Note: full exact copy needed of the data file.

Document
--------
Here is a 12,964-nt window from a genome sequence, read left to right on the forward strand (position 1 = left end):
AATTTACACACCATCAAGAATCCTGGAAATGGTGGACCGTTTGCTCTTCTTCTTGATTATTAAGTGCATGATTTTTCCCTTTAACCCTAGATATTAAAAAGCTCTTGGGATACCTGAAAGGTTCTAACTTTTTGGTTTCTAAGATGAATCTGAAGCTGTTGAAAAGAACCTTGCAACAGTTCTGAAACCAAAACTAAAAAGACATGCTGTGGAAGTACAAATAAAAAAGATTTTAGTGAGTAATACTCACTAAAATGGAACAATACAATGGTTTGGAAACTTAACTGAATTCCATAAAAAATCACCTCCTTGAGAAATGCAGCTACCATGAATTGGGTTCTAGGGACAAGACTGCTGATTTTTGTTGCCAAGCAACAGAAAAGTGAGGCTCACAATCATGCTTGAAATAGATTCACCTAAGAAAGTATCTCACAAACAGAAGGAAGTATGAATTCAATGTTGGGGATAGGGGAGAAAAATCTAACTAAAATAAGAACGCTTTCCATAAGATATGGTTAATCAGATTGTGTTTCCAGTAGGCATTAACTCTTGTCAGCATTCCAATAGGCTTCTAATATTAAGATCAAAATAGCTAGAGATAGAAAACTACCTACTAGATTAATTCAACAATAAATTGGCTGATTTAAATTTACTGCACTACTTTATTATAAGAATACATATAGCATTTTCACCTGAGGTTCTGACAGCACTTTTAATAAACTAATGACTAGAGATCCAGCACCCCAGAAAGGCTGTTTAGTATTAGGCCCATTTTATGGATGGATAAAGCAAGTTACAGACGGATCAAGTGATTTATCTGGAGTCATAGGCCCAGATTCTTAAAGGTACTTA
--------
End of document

Here is a 12,964-nt window from a genome sequence, read left to right on the forward strand (position 1 = left end):
AATTTACACACCATCAAGAATCCTGGAAATGGTGGACCGTTTGCTCTTCTTCTTGATTATTAAGTGCATGATTTTTCCCTTTAACCCTAGATATTAAAAAGCTCTTGGGATACCTGAAAGGTTCTAACTTTTTGGTTTCTAAGATGAATCTGAAGCTGTTGAAAAGAACCTTGCAACAGTTCTGAAACCAAAACTAAAAAGACATGCTGTGGAAGTACAAATAAAAAAGATTTTAGTGAGTAATACTCACTAAAATGGAACAATACAATGGTTTGGAAACTTAACTGAATTCCATAAAAAATCACCTCCTTGAGAAATGCAGCTACCATGAATTGGGTTCTAGGGACAAGACTGCTGATTTTTGTTGCCAAGCAACAGAAAAGTGAGGCTCACAATCATGCTTGAAATAGATTCACCTAAGAAAGTATCTCACAAACAGAAGGAAGTATGAATTCAATGTTGGGGATAGGGGAGAAAAATCTAACTAAAATAAGAACGCTTTCCATAAGATATGGTTAATCAGATTGTGTTTCCAGTAGGCATTAACTCTTGTCAGCATTCCAATAGGCTTCTAATATTAAGATCAAAATAGCTAGAGATAGAAAACTACCTACTAGATTAATTCAACAATAAATTGGCTGATTTAAATTTACTGCACTACTTTATTATAAGAATACATATAGCATTTTCACCTGAGGTTCTGACAGCACTTTTAATAAACTAATGACTAGAGATCCAGCACCCCAGAAAGGCTGTTTAGTATTAGGCCCATTTTATGGATGGATAAAGCAAGTTACAGACGGATCAAGTGATTTATCTGGAGTCATAGGCCCAGATTCTTAAAGGTACTTA